Study shows US is major contributor to coastal plastic pollution

Ocean trash swept up on remote areas of Alaska costs millions of dollars to clean up

A new study published in the journal Science Advances identifies the United States as among the top countries contributing to coastal plastic pollution when taking into account its scrap plastic exports, as well as the latest figures on illegal dumping and littering.

The research, published Friday, Oct. 30, challenges a long time held assumption that the U.S, adequately manages the collection and landfilling, recycling or otherwise containing its plastics wastes. A previous study that used 2010 data, that did not account for plastic scrap exports, ranked the U.S. 20th globally in its contribution to ocean plastic pollution from waste mismanagement.

Alaskans have seen the impact of coastal plastic pollution and more in the continuing tons of ocean wastes swept up on coastal areas of the state. Such pollution has a detrimental impact on the marine environment and costs millions of dollars continue cleaning up, particularly because of the remote locations where tons of such trash accumulates.

Scientists from Sea Education Association, DSM Environmental Services, the University of Georgia and Ocean Conservancy used the latest available global numbers on plastic waste generation for this study. They calculated that more than half of all plastics collected for recycling in the U.S. were shipped abroad.  Of this total 88 percent of exports went to countries struggling to effectively manage, recycle or dispose of plastics, and that between 15 percent to 25 percent was low-value or contaminated, meaning it was effectively unrecyclable. Using these factors, the researchers estimated that up to 1 million metric tons of U.S.-generated plastic waste ended up polluting the environment beyond its own borders.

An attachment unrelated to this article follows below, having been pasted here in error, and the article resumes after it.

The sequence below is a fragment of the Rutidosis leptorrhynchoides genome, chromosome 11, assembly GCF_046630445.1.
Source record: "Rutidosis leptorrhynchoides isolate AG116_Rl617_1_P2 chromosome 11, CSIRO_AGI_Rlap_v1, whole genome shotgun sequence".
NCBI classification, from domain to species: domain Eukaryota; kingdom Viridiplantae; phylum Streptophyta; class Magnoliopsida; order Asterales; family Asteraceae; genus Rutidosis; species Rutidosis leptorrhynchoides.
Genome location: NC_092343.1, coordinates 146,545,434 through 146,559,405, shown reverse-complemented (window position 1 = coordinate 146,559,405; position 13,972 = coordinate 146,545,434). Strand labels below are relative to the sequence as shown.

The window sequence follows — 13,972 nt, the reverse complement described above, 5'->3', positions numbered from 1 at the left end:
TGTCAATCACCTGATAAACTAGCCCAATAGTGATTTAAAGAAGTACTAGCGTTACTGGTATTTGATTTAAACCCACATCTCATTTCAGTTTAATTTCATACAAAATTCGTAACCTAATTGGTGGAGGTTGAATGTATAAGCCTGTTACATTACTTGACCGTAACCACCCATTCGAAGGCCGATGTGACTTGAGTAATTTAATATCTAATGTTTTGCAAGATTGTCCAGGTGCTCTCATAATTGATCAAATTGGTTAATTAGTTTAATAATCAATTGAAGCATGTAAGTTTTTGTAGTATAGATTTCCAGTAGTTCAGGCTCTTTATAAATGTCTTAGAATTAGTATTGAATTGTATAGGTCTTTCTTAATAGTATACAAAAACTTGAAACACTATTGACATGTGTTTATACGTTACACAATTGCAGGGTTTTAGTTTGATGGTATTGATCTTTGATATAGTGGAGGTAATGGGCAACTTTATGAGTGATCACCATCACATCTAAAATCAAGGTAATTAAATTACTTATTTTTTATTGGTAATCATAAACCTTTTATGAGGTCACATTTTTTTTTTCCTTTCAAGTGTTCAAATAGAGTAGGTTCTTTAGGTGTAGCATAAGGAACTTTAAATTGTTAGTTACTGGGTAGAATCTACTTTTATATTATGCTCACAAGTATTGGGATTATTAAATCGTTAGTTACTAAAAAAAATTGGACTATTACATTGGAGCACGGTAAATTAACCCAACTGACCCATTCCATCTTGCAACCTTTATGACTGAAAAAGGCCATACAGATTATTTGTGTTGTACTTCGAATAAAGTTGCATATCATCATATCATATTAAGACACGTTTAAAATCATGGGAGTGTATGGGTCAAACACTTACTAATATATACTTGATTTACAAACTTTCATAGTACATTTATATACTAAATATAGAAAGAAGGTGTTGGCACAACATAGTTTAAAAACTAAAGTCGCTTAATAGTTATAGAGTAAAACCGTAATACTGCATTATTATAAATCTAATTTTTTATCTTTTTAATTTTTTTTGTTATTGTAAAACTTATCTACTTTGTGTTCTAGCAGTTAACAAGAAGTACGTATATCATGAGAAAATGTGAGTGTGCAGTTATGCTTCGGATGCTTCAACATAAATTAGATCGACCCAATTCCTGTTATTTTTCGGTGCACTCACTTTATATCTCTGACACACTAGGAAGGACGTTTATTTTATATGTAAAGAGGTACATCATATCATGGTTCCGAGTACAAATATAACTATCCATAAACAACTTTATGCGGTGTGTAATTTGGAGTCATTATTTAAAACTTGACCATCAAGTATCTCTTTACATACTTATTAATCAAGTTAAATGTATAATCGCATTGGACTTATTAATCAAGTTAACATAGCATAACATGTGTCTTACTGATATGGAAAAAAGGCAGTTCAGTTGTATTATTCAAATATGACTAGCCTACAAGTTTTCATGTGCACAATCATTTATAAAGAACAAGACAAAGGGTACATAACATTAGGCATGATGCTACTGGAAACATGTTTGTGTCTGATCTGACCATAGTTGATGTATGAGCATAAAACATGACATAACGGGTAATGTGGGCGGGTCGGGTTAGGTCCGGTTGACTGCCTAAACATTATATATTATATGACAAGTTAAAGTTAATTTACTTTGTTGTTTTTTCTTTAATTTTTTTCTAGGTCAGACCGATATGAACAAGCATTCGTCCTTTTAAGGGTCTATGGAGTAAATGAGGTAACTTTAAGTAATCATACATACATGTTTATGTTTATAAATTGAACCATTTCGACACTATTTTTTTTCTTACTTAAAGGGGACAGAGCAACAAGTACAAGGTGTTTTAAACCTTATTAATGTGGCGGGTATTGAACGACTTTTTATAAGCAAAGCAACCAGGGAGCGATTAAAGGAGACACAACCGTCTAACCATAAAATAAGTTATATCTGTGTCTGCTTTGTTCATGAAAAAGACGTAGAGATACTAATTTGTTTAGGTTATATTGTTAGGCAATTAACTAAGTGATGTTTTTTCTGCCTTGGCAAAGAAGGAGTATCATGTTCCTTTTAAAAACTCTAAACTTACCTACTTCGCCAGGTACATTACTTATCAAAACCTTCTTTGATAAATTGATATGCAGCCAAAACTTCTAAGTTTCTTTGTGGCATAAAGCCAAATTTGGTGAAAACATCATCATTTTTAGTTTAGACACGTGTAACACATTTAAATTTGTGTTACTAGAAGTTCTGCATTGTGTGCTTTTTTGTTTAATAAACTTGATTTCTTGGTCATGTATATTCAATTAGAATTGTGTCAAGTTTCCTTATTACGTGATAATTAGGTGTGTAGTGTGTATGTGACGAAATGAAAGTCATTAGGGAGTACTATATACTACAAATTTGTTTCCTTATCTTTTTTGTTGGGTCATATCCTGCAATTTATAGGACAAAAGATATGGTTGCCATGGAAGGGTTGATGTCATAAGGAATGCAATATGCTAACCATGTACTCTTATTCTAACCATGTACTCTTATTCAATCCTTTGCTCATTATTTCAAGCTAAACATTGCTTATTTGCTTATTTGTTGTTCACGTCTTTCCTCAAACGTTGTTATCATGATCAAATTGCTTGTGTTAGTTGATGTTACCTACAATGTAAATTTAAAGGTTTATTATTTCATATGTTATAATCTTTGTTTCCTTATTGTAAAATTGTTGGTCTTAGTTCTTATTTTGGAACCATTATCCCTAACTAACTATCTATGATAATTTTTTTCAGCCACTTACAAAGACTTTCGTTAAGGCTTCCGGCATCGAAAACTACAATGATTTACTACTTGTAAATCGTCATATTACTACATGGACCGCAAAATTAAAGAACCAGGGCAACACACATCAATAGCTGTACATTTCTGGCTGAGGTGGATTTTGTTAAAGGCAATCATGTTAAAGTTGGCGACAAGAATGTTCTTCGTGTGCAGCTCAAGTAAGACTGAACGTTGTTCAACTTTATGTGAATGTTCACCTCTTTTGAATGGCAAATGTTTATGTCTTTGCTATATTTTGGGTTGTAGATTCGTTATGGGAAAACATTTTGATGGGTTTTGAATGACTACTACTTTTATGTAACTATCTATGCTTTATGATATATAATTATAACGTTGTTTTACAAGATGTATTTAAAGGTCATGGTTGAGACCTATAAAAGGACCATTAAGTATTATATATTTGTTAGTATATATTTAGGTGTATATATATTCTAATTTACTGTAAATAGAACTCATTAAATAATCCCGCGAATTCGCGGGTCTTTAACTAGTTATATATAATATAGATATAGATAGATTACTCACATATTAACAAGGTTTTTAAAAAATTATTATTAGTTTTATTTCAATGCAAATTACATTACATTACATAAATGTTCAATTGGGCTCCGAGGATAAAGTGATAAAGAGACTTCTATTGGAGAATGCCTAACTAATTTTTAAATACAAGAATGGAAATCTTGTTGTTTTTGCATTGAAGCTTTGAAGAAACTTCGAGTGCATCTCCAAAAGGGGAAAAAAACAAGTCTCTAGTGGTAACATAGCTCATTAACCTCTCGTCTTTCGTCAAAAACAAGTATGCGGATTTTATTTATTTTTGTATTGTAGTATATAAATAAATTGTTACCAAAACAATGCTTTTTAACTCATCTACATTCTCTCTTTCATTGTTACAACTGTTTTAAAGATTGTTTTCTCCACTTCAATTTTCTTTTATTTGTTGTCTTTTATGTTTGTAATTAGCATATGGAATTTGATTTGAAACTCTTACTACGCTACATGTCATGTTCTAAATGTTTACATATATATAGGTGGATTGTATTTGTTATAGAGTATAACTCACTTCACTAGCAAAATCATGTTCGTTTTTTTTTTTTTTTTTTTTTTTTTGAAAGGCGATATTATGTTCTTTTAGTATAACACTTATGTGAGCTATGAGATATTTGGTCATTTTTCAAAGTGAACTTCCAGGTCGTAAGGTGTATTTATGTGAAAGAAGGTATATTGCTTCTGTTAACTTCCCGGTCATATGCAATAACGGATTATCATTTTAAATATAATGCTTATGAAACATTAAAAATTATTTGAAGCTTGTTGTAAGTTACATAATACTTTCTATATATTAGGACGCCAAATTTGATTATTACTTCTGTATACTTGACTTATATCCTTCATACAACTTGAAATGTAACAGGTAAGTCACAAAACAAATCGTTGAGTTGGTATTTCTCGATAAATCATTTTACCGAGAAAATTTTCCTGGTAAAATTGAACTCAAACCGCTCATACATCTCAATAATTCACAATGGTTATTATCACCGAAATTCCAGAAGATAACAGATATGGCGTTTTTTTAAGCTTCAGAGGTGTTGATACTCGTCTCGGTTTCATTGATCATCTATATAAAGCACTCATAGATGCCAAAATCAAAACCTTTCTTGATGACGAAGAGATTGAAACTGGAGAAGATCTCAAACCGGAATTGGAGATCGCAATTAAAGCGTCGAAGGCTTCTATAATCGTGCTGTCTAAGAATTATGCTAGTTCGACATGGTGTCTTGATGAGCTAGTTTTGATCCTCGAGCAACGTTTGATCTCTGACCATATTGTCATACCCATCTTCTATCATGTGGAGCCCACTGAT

Lead author Kara Lavender Law, a research professor of oceanography at Sea Education Association, said that for years so much plastic put into bins for recycling has been exported for recycling to countries struggling with their own waste issues and then not recycled for various reasons. When considering that so much waste is not recycled, it is not surprising that a lot of it ends up instead polluting the environment.

Researchers using that 2016 data the calculated that up to 1.25 million metric tons either litters or illegally was dumped into the environment domestically.


Nick Mallos, senior director of Ocean Conservancy’s Trash Free Seas program, said the U.S. generates the most plastic waste of any other country in the world, but rather than looking the problem in the eye, has outsourced it to developing countries and become a top contributor to ocean plastics crisis.

“The solution has to start at home,” he said. “We need to create less, by cutting out unnecessary single-use plastics. We need to create better, by developing innovative new ways to package and deliver goods, and where plastics are inevitable, we need to drastically improve our recycling rates.”

The study also points out that while the U.S. accounted for just 4 percent of the global population in 2016, it generated 17 percent of all plastic waste. On average, Americans generated nearly twice as much plastic waste per capital as residents of the European Union.

Editor’s note: This story has been updated to correct the spelling of Nick Mallos.